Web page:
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Washington--A high-level Egyptian delegation seeking debt relief from the United States will hear this week that Washington wants to help but must tend to its own financial struggles, lawmakers warned Tuesday.
Egypt's minister of international cooperation, Fayza Abul Naga, and other top officials were expected to meet with key US lawmakers starting Wednesday with debt relief expected to be a key topic, congressional officials said.
US lawmakers said belt-tightening in Washington will make it hard to forgive some of the $3.3 billion Cairo owes but stressed they hoped to find a way to help Egypt thrive after the ouster of longtime strongman Hosni Mubarak.
"You know what the climate is like here: It's very hard. We have to take a look at that and see if there is money," said Senate Intelligence Committee Chair Dianne Feinstein, a Democrat.
"But I think there's no question but that we would like to help Egypt. Egypt is very important and the United States has a strong national security interest in seeing that Egypt is stable, and people are able to have a form of government which give them certain basic rights," she told AFP.
Democratic Senator Bob Casey, who heads a key subcommittee with a focus on the Middle East, expressed support for a "conversation" about Egypt's aid needs. But, he added: "I'm not sure we're going to come to a firm conclusion."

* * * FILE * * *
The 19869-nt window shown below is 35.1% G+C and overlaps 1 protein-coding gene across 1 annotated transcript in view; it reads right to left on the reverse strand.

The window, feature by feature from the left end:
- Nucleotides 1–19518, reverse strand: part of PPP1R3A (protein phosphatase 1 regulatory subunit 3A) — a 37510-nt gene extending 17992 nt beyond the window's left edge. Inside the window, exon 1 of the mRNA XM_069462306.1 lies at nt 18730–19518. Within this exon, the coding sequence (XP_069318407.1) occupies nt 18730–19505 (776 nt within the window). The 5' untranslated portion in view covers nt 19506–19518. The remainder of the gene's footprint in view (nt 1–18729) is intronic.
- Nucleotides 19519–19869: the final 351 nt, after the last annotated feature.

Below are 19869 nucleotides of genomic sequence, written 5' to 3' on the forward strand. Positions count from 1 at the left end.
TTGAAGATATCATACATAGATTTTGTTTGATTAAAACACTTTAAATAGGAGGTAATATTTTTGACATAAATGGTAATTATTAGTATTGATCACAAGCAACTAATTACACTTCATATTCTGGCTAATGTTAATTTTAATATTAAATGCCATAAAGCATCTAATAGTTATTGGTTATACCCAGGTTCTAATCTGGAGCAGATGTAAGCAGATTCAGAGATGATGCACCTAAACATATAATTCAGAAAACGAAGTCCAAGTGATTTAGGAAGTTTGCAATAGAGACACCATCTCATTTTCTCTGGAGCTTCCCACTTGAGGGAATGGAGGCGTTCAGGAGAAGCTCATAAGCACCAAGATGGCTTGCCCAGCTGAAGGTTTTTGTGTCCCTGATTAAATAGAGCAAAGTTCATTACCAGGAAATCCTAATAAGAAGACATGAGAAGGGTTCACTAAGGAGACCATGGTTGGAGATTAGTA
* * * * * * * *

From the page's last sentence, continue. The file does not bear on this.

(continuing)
The minister was due to discuss her concerns with US lawmakers at a briefing arranged by House Foreign Affairs Committee Chair Ileana Ros-Lehtinen, a Republican.
"Topics of discussion may include recent political and economic developments in Egypt, the ongoing political transition and US assistance programs for Egypt," said her spokesman, Brad Goehner.
A last-minute deal reached Friday to fund the US government to October 1 includes $1.3 billion in military assistance for Egypt and $250 million in aid to help the country build strong, transparent and democratic institutions.
The measure, which faces a vote in the Senate and House of Representatives late this week, also requires US Secretary of State Hillary Clinton to report in 45 days on Egypt's progress towards replacing military rule with a democracy.
Senator Richard Lugar, the top Republican on the Senate Foreign Relations Committee, said it was "doubtful" lawmakers would approve debt relief for Egypt before parliamentary elections in September, the first since Mubarak's fall.
"Most members will say we would like to see the formation of a government, people to bear responsibility for the debt or for the budget of Egypt," he said.
The Egyptian delegation was expected to meet with more key lawmakers on Thursday, according to the specialized publication Congressional Quarterly, which first reported the visit.
"Clearly Egypt is a cornerstone in that part of the world, and our relationship with them is very important," said Senator James Risch, the top Republican on Casey's subcommittee.
"Having said that, we've got our own debt problems here, and I doubt that China's going to forgive any part of our debt, but I'll listen to their arguments."